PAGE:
|Posted by Nick Spake on December 5, 2017 at 7:00 PM|
Earlier this year, Disney broke all kinds of box office records with their live-action adaptation of “Beauty and the Beast.” While certainly enjoyable, I’d be lying if I said the remake didn’t leave me longing for a fresher take on the tale as old as time. Guillermo del Toro has answered my wish with “The Shape of Water.” Like “Pan's Labyrinth,” this is an original fairy tale that feels like it’s been passed down from generation to generation. It also has the distinction of being a fairy tale exclusively for older audiences. Of course when you think about it, a lot of classic stories intended for kids go to some pretty sadistic places. In that sense, del Toro is perhaps the closest any modern filmmaker has come to replicating the voices of the Brothers Grimm.
Sally Hawkins has yet to hit a false note throughout her career. As the mute Elisa, Hawkins breathes magical charisma into a performance that’s almost exclusively reliant on facial expressions and body language. Elisa works as a cleaning lady at the Occam Aerospace Research Center, which calls the Bureau of Paranormal Research and Defense to mind. Speaking of “Hellboy,” Doug Jones once again plays an amphibious humanoid creature that’s held captive in the center. Never given a name, the creature finds himself at the mercy of a cruel colonel, played by a chilling Michael Shannon. When Elisa opens her heart to the creature, it marks the beginning of a romance that transcends language, species, and every conceivable obstacle.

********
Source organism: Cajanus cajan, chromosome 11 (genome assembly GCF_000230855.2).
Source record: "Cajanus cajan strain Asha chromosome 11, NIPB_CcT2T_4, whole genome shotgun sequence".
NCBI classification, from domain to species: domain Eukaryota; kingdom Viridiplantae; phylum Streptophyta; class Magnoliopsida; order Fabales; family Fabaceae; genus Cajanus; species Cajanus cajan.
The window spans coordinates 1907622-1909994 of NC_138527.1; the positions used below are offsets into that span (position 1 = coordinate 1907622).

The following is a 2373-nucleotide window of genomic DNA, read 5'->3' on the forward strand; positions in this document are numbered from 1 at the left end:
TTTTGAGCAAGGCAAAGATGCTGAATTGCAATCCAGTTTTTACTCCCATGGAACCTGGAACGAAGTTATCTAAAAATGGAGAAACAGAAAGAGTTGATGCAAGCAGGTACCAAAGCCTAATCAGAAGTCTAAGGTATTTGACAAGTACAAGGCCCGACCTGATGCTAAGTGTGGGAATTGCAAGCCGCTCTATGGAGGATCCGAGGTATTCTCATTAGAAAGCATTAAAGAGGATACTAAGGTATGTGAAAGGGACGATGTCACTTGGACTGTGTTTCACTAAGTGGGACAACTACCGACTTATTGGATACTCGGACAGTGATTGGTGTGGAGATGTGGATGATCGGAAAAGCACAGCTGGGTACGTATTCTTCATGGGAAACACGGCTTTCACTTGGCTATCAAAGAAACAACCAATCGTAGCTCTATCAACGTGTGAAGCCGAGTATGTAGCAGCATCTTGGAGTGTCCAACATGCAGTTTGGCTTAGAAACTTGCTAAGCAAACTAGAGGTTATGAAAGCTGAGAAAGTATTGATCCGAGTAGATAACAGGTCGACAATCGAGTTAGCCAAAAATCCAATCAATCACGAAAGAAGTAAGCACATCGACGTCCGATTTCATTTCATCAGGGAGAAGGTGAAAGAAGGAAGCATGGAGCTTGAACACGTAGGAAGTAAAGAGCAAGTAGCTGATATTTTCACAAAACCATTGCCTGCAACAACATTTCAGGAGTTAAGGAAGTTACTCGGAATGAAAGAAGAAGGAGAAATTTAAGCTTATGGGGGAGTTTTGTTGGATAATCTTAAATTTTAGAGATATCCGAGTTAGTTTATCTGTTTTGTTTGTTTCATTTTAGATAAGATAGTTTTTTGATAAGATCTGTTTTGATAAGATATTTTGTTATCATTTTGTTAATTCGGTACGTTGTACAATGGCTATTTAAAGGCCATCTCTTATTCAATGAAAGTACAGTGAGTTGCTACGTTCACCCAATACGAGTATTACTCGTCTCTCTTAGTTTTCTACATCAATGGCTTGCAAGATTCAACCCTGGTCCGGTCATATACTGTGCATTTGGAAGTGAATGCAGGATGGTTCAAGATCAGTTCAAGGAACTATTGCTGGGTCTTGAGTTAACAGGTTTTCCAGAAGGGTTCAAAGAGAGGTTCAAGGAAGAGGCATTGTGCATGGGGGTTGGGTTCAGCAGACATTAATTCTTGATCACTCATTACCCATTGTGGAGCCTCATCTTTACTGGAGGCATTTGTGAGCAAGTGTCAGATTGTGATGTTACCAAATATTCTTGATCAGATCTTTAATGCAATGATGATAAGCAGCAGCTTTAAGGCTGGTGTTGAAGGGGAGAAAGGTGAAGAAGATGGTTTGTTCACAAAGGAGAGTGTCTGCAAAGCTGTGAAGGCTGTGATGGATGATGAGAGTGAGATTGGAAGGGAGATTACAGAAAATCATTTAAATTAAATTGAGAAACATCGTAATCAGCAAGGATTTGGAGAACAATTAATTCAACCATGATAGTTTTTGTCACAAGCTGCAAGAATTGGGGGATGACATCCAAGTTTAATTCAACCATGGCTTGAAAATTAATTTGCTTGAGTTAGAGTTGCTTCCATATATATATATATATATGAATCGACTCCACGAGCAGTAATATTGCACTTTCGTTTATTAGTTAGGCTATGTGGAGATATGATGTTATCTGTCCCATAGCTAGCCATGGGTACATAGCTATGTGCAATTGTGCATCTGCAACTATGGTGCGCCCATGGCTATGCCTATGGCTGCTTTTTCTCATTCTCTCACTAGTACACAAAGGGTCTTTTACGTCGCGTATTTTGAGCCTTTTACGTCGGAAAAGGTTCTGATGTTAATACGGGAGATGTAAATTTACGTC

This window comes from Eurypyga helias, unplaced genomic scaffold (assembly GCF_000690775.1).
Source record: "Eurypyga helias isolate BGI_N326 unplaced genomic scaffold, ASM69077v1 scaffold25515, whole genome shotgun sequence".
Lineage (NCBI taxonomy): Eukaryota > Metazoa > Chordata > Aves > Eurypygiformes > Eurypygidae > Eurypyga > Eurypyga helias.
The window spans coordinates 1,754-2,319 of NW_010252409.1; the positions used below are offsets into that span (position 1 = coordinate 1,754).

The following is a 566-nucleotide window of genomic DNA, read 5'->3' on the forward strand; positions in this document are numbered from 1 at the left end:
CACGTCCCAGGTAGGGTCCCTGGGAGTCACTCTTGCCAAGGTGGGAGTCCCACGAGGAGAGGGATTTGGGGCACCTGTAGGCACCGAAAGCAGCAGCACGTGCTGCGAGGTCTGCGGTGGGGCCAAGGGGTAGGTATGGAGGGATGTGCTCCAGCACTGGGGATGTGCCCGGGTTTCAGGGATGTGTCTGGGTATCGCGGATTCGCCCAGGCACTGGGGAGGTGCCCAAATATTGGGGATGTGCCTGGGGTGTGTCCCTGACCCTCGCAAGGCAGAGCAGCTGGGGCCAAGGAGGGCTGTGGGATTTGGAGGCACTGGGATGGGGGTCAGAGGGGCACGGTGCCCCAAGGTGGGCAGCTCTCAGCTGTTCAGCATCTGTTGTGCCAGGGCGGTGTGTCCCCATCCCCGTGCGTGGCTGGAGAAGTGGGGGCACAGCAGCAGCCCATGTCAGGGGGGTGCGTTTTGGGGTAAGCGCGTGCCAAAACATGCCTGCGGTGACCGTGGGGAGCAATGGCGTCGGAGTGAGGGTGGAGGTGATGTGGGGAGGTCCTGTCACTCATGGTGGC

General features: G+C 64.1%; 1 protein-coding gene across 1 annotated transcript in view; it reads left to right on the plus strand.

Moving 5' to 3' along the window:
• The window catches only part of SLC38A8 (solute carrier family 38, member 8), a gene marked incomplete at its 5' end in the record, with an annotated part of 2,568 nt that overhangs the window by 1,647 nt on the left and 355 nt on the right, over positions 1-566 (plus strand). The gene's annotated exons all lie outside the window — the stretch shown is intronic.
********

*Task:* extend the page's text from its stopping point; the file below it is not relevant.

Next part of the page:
In lesser hands, “The Shape of Water” easily could’ve veered into satirical territory. Just as the love between Elisa and the creature defies all logic, though, del Toro has made a fantasy that’s as strange as it is lovely. Both Hawkins and Jones have such genuine chemistry that we not only come to care about this romance, but we actually take it seriously. Even when Elisa and the creature consummate their odd relationship, it’s surprisingly intimate and elegant. Wonderful supporting performances from Richard Jenkins, Octavia Spencer, and Michael Stuhlbarg only add to the heart of this touching story.
Visually speaking, this might be del Toro’s finest achievement, which is saying a lot. The steampunk production design is cleverly draped in green, making this whole world feel like a kingdom constructed from algae. The artists behind the makeup effects help mold the creature into an emotive character that Jones simply escapes into. Perhaps the greatest achievement of all is Alexandre Desplat’s enchanting score, which gives the film the essence of a silent picture from France. Since “The Shape of Water” is full of dialog-free moments, Desplat’s music plays a key role in shaping the many emotions on display.
2017 has been a strong year for mature fantasies, between “The Shape of Water” and to a lesser extent “Okja.” Both of these movies take setups that risk coming off as cliché or silly, but somehow work as gripping entertainment that adult viewers can get wrapped up in. Just as love comes in many different shapes and sizes, they truly challenge what movies can be and make us see the medium in a new way. “The Shape of Water” in particular might be the best gothic love story since “Edward Scissorhands.” It's bizarre, beautiful, and could only come from a brilliant mind.
Grade: 4.5 out of 5 Stars